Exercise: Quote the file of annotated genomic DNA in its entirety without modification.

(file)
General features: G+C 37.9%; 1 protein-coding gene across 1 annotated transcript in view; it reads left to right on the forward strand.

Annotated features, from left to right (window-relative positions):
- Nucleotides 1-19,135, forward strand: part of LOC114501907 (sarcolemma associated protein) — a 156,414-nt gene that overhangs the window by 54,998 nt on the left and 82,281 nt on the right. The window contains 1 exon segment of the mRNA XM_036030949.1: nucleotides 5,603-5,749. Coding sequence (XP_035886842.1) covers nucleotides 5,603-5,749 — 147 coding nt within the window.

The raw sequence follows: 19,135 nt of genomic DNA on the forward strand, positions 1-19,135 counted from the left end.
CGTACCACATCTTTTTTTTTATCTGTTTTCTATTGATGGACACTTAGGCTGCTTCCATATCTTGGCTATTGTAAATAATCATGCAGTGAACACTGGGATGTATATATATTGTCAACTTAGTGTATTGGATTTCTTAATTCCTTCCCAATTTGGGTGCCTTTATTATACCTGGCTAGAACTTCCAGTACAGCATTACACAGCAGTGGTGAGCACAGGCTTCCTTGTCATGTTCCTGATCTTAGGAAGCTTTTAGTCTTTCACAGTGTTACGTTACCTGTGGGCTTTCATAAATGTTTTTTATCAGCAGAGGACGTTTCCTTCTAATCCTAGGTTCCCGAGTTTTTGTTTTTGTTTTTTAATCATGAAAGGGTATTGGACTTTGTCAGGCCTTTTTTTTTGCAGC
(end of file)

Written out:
General features: G+C 37.9%; 1 protein-coding gene across 1 annotated transcript in view; it reads left to right on the forward strand.

Annotated features, from left to right (window-relative positions):
- Nucleotides 1-19,135, forward strand: part of LOC114501907 (sarcolemma associated protein) — a 156,414-nt gene that overhangs the window by 54,998 nt on the left and 82,281 nt on the right. The window contains 1 exon segment of the mRNA XM_036030949.1: nucleotides 5,603-5,749. Coding sequence (XP_035886842.1) covers nucleotides 5,603-5,749 — 147 coding nt within the window.

The raw sequence follows: 19,135 nt of genomic DNA on the forward strand, positions 1-19,135 counted from the left end.
CGTACCACATCTTTTTTTTTATCTGTTTTCTATTGATGGACACTTAGGCTGCTTCCATATCTTGGCTATTGTAAATAATCATGCAGTGAACACTGGGATGTATATATATTGTCAACTTAGTGTATTGGATTTCTTAATTCCTTCCCAATTTGGGTGCCTTTATTATACCTGGCTAGAACTTCCAGTACAGCATTACACAGCAGTGGTGAGCACAGGCTTCCTTGTCATGTTCCTGATCTTAGGAAGCTTTTAGTCTTTCACAGTGTTACGTTACCTGTGGGCTTTCATAAATGTTTTTTATCAGCAGAGGACGTTTCCTTCTAATCCTAGGTTCCCGAGTTTTTGTTTTTGTTTTTTAATCATGAAAGGGTATTGGACTTTGTCAGGCCTTTTTTTTTGCAGC